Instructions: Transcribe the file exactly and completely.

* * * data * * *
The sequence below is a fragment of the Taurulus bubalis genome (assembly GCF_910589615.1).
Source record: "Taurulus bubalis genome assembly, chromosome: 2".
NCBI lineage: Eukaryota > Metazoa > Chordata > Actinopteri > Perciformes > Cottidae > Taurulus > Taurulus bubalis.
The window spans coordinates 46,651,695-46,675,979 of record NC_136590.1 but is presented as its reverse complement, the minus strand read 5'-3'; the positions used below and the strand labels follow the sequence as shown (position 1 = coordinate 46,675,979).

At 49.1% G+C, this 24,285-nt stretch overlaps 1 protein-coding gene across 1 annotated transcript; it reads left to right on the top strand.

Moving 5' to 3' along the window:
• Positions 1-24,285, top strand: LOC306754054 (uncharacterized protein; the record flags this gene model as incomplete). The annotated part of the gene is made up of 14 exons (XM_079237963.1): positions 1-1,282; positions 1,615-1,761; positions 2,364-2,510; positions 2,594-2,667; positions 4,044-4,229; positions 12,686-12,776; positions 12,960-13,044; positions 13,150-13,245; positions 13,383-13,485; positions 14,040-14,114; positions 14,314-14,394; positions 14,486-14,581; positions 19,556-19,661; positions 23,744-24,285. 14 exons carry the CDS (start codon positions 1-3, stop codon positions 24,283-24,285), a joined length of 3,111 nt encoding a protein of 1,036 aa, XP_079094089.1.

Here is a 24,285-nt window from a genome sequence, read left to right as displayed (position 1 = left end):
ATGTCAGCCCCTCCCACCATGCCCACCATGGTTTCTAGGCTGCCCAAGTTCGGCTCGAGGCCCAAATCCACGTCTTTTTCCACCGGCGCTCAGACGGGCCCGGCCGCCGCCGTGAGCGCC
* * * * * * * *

The sequence below is a fragment of the Taurulus bubalis genome (assembly GCF_910589615.1).
Source record: "Taurulus bubalis genome assembly, chromosome: 2".
NCBI lineage: Eukaryota > Metazoa > Chordata > Actinopteri > Perciformes > Cottidae > Taurulus > Taurulus bubalis.
The window spans coordinates 46,651,695-46,675,979 of record NC_136590.1 but is presented as its reverse complement, the minus strand read 5'-3'; the positions used below and the strand labels follow the sequence as shown (position 1 = coordinate 46,675,979).

At 49.1% G+C, this 24,285-nt stretch overlaps 1 protein-coding gene across 1 annotated transcript; it reads left to right on the top strand.

Moving 5' to 3' along the window:
• Positions 1-24,285, top strand: LOC306754054 (uncharacterized protein; the record flags this gene model as incomplete). The annotated part of the gene is made up of 14 exons (XM_079237963.1): positions 1-1,282; positions 1,615-1,761; positions 2,364-2,510; positions 2,594-2,667; positions 4,044-4,229; positions 12,686-12,776; positions 12,960-13,044; positions 13,150-13,245; positions 13,383-13,485; positions 14,040-14,114; positions 14,314-14,394; positions 14,486-14,581; positions 19,556-19,661; positions 23,744-24,285. 14 exons carry the CDS (start codon positions 1-3, stop codon positions 24,283-24,285), a joined length of 3,111 nt encoding a protein of 1,036 aa, XP_079094089.1.

Here is a 24,285-nt window from a genome sequence, read left to right as displayed (position 1 = left end):
ATGTCAGCCCCTCCCACCATGCCCACCATGGTTTCTAGGCTGCCCAAGTTCGGCTCGAGGCCCAAATCCACGTCTTTTTCCACCGGCGCTCAGACGGGCCCGGCCGCCGCCGTGAGCGCC